Lily gasped in the thick airless room, her face slick with sweat, tendrils of hair sticking to her cheeks. Her clothes, the same ones she’d worn for two days and nights, were damp and rank with BO.
Remembering how scared I was of doing the wrong thing when my first baby was born, I tried to imagine how much worse it would feel if I were homeless and in hiding.
“Shh, Rosie, shh.” She crawled over to the baby box and patted the writhing, wailing human inside. “Quiet, please. Quiet.”
The baby’s mewling threaded through Lily, pulled on a nerve in her gut somewhere that made her feel panicked and strange. The crying also made her nipples leak and tingle.
Lily picked Rosie up and rocked back and forth, jogging the weeping, wet, tight-fisted infant. Shut up, shut up, shut up, she wanted to shout. If anyone heard them, if Riley King got fed up with them, where would they go? What would happen to them on the streets alone, even with Franco doing his best? How could she take care of a baby anywhere?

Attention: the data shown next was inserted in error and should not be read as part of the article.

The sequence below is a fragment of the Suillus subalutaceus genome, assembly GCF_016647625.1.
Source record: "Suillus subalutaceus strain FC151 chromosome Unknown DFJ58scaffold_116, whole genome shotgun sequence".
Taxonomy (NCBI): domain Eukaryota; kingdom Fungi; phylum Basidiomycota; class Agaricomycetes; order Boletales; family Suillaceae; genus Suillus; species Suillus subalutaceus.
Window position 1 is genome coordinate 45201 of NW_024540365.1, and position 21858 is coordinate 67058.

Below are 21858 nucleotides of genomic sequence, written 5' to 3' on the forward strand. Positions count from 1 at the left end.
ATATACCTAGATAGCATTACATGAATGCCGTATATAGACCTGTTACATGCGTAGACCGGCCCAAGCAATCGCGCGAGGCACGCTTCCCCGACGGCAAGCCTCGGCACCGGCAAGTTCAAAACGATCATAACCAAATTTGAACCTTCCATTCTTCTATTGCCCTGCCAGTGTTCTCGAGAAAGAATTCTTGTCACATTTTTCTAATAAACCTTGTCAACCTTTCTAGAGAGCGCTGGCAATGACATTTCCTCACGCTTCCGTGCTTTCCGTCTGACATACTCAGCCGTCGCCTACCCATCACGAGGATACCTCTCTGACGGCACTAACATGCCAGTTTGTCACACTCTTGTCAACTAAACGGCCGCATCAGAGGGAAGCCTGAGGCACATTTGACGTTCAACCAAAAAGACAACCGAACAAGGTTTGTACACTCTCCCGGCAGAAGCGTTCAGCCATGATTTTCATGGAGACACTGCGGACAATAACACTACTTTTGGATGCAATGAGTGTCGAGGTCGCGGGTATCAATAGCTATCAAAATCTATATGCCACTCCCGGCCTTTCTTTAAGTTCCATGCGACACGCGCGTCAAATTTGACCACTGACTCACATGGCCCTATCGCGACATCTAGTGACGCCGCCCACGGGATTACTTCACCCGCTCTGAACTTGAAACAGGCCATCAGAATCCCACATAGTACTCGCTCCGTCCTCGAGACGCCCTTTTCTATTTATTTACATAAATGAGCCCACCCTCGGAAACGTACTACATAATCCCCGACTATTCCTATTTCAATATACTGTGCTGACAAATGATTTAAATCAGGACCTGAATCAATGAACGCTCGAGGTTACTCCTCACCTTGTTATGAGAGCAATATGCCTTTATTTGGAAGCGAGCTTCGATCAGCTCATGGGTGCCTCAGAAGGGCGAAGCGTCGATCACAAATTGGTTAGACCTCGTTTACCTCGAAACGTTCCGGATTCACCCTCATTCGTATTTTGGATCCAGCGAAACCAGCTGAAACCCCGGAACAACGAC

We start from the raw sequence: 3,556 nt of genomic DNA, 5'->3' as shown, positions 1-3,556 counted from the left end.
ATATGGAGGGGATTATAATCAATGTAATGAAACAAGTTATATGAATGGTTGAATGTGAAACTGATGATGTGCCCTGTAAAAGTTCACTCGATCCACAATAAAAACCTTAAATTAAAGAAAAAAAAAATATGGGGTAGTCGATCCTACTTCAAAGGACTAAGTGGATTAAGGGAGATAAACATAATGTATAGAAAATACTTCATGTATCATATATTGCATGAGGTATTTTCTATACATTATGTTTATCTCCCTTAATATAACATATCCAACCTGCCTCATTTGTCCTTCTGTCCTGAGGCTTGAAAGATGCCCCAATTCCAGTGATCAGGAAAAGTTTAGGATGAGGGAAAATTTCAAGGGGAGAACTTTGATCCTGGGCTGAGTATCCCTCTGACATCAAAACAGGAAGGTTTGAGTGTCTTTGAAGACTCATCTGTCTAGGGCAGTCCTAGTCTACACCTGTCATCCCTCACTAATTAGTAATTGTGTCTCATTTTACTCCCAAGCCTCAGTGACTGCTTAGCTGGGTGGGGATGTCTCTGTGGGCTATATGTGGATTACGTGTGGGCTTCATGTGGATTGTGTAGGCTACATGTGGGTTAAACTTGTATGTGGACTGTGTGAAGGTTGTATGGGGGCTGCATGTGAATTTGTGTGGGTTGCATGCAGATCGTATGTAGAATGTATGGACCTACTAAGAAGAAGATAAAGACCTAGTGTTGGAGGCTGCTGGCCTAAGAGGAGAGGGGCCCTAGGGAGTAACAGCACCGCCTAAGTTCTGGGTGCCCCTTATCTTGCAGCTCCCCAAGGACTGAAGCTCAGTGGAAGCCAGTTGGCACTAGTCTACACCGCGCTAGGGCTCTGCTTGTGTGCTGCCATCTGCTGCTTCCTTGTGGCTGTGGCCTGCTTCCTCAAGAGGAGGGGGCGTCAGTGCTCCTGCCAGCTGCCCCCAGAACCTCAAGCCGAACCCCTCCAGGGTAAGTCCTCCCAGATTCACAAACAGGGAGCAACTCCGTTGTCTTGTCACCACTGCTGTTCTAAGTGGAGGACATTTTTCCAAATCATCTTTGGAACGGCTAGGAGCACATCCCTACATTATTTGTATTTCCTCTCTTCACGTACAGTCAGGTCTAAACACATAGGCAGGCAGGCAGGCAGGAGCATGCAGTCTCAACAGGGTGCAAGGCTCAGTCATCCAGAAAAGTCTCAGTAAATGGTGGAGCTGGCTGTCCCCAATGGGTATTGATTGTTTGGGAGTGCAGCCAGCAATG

She understood, sometimes, after endless hours in this small, windowless room—no fresh air, no furniture, nothing to do except sleep and cry and sleep—how someone could leave their babies on doorsteps. Wasn’t there a law about it now? Places you could leave your baby in a box without them arresting you, without thinking of yourself as a monster.
Except she was a monster, wasn’t she? A monstrosity anyway. Someone sinful and tainted. Twisted. Someone who couldn’t imagine why any woman would want a hairy, grunting man fucking her. That couldn’t be what love was. Love was how she’d felt with Bella last summer. Love was the way her heart used to squeeze tight any time Jean whispered in her ear.